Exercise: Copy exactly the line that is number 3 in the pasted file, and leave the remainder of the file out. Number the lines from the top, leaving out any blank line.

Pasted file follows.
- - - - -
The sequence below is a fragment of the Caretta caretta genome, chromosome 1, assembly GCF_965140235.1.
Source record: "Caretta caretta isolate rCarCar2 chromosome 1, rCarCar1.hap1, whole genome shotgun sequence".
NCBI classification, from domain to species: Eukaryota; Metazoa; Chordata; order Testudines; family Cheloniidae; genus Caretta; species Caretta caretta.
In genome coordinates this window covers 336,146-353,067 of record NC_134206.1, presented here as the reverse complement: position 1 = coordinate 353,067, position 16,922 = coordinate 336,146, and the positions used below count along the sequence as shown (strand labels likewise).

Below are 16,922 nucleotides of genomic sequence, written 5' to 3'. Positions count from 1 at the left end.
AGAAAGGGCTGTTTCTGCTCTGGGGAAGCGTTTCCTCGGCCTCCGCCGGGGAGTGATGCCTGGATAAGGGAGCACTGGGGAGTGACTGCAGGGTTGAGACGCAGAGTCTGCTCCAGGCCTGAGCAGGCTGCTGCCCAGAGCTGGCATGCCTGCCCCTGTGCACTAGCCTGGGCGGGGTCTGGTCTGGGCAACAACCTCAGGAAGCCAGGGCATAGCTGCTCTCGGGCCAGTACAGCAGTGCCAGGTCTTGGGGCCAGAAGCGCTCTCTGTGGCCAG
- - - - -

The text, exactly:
NCBI classification, from domain to species: Eukaryota; Metazoa; Chordata; order Testudines; family Cheloniidae; genus Caretta; species Caretta caretta.